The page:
I hate graffiti. It gets my blood boiling and makes me fantasize about bad things happening to the people who litter our valley with tags.
But I have to admit that over the past several weeks one bit of graffiti has provoked another emotion in me: Curiosity.
I'm talking about the huge message that reads "RIP TOMMY" that's visible to anyone driving on southbound Interstate 280 near the Highway 87 junction. The letters -- all yellow except the "R," which is pink -- were painted on a train overpass. And they have me wondering, "Who's Tommy?"
A photo shows something that's almost impossible to catch if you're driving by: Two sets of dates, "1/27/92" and "1/19/13," creating a tombstone memorial for someone who died a week before his 21st birthday.
Nearly every time I see the huge letters, I think about the painstaking effort it must have taken to put them there. Someone was possibly suspended or hanging onto a ledge for a very long time to paint and fill in each one. Why is the "R" pink? Did the vandal run out of yellow paint? And it had to be done under cover of darkness, making it even more treacherous as cars still sped beneath the painter.
If you Google "RIP Tommy 280," you'll find pictures people have snapped of the graffiti. Nobody's bragging about it, they're just wondering what it means.
A tip from a reader pointed me in the right direction. A 20-year-old San Jose man named Tommy Martinez Jr. died Jan. 19 after slipping on loose gravel and falling from a 300-foot cliff above Davenport Beach in Santa Cruz County. Police say he was intoxicated, a situation that likely turned an avoidable accident into a tragedy.
In that light, the graffiti takes on a new meaning. I'm still not happy that it was done. Vandalism is vandalism, even in grief. But I won't be driving by again without thinking of the message and warning contained in those letters. Excessive drinking combined with bad judgment can be fatal. It was for Tommy Martinez.
It's tough to say how long the letters will remain. The overpass isn't city property, so the city can't get out there to remove it without permission. And if you've seen other train crossings over South Bay freeways littered with tags for months, you know this could be a message that hangs around for a while.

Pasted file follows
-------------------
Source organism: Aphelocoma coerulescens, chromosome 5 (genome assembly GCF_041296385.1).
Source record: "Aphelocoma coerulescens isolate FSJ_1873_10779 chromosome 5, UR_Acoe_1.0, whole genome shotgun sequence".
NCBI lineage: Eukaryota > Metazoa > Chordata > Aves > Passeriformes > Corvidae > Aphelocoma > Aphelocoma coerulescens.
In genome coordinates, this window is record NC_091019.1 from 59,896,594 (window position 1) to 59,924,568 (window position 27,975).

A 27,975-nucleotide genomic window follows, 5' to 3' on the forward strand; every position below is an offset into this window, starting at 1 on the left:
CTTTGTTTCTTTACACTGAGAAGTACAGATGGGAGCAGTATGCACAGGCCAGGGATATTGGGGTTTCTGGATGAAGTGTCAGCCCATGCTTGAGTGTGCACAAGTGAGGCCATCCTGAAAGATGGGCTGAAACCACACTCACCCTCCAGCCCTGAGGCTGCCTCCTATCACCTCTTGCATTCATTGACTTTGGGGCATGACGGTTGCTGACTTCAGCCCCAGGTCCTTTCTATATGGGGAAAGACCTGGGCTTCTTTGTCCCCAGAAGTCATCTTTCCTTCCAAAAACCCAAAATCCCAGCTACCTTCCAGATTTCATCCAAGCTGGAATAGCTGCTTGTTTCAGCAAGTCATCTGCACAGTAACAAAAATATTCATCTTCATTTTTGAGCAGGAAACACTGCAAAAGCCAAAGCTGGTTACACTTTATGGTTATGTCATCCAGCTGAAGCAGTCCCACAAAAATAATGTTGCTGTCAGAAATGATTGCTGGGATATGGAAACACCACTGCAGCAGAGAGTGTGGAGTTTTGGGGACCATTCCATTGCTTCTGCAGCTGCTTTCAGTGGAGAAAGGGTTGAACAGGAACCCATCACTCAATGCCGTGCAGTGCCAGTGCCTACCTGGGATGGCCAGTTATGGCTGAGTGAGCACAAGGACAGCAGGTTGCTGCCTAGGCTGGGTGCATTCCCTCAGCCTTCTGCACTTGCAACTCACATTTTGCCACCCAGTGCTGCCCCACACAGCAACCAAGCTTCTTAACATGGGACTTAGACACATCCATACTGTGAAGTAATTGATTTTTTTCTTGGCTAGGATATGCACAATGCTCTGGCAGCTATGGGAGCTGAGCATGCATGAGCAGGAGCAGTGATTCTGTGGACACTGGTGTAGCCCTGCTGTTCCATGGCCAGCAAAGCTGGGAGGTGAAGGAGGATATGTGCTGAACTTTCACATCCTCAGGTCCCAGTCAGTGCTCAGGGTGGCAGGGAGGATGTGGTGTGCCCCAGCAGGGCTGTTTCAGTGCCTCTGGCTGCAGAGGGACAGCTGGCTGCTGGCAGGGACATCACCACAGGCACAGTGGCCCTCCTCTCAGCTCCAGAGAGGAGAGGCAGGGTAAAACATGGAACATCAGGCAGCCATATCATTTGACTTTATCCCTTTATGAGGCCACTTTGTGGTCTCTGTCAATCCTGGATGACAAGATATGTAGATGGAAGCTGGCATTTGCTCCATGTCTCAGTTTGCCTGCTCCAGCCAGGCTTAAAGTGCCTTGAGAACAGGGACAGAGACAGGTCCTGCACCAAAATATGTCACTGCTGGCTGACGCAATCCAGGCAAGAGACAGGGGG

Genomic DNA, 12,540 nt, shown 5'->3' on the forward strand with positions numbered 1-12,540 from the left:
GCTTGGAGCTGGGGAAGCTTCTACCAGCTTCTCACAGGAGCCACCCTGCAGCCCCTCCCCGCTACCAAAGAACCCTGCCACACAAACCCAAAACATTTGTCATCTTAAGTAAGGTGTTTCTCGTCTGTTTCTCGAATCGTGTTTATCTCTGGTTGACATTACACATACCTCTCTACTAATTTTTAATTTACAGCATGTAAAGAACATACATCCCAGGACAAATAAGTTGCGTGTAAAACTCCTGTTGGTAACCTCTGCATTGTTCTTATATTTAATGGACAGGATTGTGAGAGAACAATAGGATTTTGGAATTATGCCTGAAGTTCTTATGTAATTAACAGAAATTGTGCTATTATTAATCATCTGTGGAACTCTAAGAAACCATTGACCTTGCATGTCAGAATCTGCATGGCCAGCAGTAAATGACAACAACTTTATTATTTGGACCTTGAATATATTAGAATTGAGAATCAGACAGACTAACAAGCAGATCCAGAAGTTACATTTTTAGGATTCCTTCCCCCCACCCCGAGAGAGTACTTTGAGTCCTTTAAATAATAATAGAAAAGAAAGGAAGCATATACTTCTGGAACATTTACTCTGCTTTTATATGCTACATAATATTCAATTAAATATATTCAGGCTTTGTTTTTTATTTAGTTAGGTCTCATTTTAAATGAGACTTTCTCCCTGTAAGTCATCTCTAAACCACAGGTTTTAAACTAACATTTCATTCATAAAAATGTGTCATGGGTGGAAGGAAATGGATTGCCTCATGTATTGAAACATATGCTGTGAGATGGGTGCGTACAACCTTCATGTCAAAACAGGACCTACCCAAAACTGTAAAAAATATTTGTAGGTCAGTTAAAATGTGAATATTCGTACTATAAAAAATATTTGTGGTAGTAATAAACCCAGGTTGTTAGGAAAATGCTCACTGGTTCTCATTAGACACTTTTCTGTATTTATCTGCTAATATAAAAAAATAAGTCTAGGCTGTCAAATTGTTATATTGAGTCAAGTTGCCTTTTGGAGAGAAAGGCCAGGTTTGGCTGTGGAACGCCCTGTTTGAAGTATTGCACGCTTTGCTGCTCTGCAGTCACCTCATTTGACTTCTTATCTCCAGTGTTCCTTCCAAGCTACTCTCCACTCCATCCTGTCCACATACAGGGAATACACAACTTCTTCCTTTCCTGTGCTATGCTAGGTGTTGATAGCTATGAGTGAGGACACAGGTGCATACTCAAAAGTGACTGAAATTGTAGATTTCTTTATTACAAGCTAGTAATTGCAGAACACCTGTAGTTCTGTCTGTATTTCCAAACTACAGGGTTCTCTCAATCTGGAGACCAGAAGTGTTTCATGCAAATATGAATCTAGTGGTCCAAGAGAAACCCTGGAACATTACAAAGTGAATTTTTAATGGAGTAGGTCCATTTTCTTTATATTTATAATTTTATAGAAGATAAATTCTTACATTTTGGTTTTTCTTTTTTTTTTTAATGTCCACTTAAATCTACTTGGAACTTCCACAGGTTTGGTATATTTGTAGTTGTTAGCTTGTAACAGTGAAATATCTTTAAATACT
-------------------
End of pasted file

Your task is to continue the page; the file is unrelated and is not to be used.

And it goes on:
That might not be the worst result.
GALA PRODUCTION: The San Jose Rep's upcoming "Blue Box Bash Goes Bollywood" fundraiser on April 20 gala is borrowing its theme from the company's current production, "Disconnect," which is set in India. The evening includes an Indian "fusion" dinner served on the Rep's stage, followed by a Bollywood-style dance performance.
And Rep board president Sharon Kirsch tells me that there are some auction items that will definitely resonate with fans close to home, too.
Lew Wolff, who owns the Oakland A's, San Jose Earthquakes and several downtown properties, including the Fairmont Hotel, has signed on for lunch with four people at the upscale Grill on the Alley. Especially with baseball season upon us, it would make for a fascinating conversation.
Law firm McManis Faulkner has donated its penthouse suite at HP Pavilion for the Sharks' last regular season home game on April 23. With the team's recent surge, that game against the Dallas Stars could have serious playoff implications.
Tickets are $250 a person, though $150 of that is tax deductible. To purchase tickets online, go to www.sanjoserep.com.
CELEBRATING FRONTIER VILLAGE: Bob Johnson, a retired librarian of the California Room at the Dr. Martin Luther King Jr. Library, will return to the library Wednesday to talk about his new book about Frontier Village, San Jose's long-gone, Western-themed amusement park.
The 7 p.m. event on the library's second floor will include a talk and slideshow, and Johnson also will be selling and signing copies of the book, "Frontier Village," which is part of Arcadia's Images of America series.